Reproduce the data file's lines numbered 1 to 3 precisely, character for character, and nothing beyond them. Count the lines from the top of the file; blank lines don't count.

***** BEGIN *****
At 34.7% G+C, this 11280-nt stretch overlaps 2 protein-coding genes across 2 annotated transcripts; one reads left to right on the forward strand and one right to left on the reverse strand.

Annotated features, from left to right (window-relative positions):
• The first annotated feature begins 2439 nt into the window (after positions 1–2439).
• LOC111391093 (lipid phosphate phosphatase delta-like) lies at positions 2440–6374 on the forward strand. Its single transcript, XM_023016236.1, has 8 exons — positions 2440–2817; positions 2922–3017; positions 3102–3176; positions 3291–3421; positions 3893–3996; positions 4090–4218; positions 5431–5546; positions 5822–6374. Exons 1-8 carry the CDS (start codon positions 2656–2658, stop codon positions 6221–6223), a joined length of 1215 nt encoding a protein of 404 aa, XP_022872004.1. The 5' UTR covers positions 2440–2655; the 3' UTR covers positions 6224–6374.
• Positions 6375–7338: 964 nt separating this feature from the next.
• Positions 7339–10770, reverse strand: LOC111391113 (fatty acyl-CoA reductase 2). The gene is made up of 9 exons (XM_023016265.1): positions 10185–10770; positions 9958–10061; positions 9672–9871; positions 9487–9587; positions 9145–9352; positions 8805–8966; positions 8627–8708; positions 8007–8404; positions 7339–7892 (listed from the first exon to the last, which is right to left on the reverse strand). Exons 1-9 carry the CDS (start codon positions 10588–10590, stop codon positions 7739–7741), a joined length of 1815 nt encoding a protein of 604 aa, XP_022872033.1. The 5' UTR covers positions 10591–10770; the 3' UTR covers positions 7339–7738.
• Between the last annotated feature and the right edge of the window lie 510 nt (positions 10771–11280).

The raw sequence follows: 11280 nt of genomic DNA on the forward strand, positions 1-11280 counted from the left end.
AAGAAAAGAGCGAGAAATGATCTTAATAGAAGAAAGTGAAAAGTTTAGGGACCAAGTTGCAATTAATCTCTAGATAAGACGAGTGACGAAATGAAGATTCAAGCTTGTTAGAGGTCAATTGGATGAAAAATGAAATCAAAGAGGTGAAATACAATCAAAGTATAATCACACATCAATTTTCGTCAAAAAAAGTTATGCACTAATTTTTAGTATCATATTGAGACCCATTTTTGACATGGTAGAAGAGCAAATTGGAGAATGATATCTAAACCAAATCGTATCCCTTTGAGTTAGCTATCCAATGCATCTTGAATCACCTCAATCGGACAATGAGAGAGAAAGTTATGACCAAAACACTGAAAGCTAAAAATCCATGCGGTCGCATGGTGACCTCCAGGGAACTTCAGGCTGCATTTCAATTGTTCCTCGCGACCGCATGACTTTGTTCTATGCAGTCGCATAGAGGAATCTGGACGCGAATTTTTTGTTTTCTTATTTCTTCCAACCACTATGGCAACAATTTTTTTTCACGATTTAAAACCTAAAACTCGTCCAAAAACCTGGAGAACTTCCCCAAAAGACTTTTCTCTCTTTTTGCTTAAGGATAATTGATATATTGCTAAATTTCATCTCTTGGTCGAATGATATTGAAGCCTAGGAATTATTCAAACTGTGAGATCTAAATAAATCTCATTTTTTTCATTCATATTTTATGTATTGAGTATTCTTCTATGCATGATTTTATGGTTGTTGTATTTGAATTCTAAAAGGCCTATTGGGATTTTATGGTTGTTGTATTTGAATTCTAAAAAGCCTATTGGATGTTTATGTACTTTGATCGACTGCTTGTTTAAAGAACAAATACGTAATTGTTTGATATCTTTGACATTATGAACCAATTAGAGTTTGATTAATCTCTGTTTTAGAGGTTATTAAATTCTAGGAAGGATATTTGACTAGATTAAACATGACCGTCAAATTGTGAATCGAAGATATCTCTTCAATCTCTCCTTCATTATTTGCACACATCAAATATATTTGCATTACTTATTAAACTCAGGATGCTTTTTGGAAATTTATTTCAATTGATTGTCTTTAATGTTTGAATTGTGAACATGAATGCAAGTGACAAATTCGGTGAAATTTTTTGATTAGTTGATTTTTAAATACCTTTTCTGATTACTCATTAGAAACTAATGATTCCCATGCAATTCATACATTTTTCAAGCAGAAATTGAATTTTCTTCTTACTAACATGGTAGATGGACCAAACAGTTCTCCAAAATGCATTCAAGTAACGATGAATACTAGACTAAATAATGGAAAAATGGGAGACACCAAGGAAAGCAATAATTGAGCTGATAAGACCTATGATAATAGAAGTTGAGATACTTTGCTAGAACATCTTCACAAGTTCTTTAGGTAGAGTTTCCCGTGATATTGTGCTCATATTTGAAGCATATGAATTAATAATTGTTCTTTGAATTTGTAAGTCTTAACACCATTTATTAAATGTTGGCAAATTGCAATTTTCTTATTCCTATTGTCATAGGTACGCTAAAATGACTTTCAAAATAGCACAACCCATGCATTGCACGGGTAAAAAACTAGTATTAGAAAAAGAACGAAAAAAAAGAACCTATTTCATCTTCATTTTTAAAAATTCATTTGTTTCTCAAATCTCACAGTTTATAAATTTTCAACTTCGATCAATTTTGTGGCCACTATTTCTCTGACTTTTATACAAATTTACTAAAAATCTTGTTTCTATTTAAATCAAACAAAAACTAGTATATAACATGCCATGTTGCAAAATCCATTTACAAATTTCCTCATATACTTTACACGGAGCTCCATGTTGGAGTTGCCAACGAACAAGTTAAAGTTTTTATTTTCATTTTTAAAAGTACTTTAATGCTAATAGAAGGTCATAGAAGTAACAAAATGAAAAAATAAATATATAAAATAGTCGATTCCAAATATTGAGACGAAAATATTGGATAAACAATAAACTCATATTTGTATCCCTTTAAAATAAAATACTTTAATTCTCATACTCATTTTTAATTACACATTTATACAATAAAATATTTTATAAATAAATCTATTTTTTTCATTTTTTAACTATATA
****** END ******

At 34.7% G+C, this 11280-nt stretch overlaps 2 protein-coding genes across 2 annotated transcripts; one reads left to right on the forward strand and one right to left on the reverse strand.

Annotated features, from left to right (window-relative positions):
• The first annotated feature begins 2439 nt into the window (after positions 1–2439).